# Practical method to do MLE for natural parameters in exponential family

I encountered the following question in my research and I hope this is the correct place to post it. I'm following the notation in this lecture note by Michael I. Jordan.

Assume random vector $$X$$ follows some exponential family distribution:

$$p(X=x|\eta)=\exp(\eta^T T(x)-A(\eta))f(x),$$

where $$\eta$$ is the vector of natural parameters and $$T(x)$$ is the vector of sufficient statistics. As an exponential family, it can also be parametrized by the mean parameter vector:

$$\mu = \mathbb{E}_{p(x|\eta)}[T(X)] = \frac{\partial A}{\partial \eta^T}(\eta).$$

Let $$\mathbf{x}_n = (x_1,...,x_n)$$ be a data vector composed of i.i.d. samples from this distribution. I would like to do maximum likelihood estimation for the parameter $$\eta$$. It can be shown that the MLE of the mean parameter is:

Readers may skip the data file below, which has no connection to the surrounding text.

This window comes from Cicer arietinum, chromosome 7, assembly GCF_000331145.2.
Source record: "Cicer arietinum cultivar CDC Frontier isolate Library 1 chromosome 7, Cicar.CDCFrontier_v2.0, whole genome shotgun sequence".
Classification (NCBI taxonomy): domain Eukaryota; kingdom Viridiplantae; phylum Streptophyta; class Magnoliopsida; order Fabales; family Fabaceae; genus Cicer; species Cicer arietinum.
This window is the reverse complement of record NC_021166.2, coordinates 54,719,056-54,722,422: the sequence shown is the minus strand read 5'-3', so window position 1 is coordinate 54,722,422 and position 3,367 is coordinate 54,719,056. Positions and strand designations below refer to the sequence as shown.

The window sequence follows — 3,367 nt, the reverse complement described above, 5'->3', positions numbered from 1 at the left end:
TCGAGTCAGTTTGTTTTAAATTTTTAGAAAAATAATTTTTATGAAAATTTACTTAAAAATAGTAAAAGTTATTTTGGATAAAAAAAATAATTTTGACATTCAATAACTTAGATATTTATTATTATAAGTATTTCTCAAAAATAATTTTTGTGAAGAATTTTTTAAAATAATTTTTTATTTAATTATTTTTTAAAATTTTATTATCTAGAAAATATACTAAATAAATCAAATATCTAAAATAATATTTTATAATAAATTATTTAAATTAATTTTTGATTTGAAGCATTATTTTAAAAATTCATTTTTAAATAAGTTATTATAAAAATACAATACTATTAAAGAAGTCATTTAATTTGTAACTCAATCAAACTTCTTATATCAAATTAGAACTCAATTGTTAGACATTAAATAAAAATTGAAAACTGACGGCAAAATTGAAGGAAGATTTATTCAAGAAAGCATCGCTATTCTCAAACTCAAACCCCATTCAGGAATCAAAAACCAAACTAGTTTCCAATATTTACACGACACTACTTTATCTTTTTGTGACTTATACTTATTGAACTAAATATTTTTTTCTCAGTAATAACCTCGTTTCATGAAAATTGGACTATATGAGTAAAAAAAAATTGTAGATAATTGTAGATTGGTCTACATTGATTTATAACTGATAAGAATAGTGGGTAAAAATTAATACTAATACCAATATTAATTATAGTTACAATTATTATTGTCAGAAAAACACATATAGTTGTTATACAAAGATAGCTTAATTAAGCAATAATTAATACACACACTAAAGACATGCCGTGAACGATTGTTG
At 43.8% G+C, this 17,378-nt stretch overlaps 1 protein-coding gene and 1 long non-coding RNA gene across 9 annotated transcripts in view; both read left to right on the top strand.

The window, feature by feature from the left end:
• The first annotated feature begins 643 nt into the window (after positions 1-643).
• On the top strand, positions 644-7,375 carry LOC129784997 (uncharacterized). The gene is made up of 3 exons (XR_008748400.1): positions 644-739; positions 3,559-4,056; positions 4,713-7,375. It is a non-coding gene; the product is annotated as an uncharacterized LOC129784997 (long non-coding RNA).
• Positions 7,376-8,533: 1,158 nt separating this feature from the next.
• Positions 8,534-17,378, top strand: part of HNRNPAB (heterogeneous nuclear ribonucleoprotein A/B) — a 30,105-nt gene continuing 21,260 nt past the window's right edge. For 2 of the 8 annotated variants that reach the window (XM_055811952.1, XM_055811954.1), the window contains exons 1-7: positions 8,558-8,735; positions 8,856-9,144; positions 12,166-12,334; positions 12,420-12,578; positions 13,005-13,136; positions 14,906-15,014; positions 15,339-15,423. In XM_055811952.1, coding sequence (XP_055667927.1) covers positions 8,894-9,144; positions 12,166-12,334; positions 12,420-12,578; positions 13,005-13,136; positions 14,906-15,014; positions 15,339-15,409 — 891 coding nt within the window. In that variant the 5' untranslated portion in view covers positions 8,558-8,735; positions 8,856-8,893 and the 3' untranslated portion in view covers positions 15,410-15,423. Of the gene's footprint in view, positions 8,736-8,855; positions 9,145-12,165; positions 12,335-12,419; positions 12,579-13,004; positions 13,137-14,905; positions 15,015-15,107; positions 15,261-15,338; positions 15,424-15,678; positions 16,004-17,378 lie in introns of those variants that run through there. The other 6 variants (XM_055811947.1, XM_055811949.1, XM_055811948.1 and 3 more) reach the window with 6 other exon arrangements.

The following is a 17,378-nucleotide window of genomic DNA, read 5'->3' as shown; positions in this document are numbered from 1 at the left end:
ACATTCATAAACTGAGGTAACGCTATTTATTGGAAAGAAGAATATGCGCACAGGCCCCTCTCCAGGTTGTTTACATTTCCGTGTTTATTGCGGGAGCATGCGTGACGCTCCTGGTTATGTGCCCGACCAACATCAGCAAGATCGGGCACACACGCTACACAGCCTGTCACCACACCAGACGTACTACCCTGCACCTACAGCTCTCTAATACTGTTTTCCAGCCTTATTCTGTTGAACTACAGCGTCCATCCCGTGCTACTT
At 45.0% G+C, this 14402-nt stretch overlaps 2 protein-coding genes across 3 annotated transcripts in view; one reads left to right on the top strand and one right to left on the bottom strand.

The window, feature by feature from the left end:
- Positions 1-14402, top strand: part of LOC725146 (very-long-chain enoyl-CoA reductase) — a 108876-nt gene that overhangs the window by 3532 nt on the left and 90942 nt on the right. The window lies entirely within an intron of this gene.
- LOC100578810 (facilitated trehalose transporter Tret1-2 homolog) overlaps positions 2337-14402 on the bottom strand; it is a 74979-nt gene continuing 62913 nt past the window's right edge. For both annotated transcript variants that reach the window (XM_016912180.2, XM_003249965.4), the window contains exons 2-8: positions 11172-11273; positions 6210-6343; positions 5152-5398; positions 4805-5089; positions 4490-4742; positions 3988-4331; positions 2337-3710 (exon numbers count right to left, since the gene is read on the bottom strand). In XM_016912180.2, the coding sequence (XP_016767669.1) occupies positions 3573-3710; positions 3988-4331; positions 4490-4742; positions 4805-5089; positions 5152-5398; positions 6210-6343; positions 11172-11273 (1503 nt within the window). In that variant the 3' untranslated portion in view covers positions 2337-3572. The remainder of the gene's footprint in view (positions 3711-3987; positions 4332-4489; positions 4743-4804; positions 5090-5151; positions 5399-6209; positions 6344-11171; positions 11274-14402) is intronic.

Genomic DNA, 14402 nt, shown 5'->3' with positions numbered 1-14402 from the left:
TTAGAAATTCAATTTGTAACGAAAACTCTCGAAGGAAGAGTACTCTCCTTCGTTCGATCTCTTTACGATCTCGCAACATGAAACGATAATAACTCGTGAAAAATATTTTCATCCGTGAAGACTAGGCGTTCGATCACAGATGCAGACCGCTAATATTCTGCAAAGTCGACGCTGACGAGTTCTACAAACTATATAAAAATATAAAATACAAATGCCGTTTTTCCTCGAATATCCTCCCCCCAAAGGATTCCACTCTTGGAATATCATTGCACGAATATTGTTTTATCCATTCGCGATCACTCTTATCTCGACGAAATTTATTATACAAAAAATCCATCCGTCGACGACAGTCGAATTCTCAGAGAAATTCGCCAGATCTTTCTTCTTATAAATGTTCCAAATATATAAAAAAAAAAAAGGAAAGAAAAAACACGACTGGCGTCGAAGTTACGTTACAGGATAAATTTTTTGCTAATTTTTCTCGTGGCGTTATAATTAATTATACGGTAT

$$\hat{\mu}_{ML} = \frac{1}{n}\sum_{i=1}^n T(x_i),$$

so mathematically we have:

$$\hat{\eta}_{ML} = \left(\frac{\partial A}{\partial \eta^T}\right)^{-1}(\hat{\mu}_{ML}).$$

However, in practice, usually $$A(\eta)$$ is only given by the normalization condition $$\int p(x|\eta) dx = 1$$ and it is not explicitly known. $$A(\eta)$$ itself is also hard to evaluate numerically because $$X$$ may be of high dimension. In view of this, I'm wondering in this case how should we get the value of $$\hat{\eta}_{ML}$$?

In most (standard) exponential families, the moment generating function $$A)\eta)$$ is available in closed form. Here is a screen-copy from Wikipedia that shows the beginning of a list of examples, each of which can be easily inverted:
• Thank you for your answer. The distribution I encountered doesn't fall into those standard exponential family distributions. Actually here the $X$ is of very high dimension, and I'm pretty confident that the closed-form expression for $A(\eta)$ is not known. – user166061 Feb 28 at 20:02
• It's a statistical mechanics problem and its details are not very related to this question. Also I think this question itself is also valid in a broader context. The only background information I want to borrow from the original problem are 1. $X$ is of high dimension and 2. the closed-form of $A(\eta)$ is not available. – user166061 Feb 28 at 21:02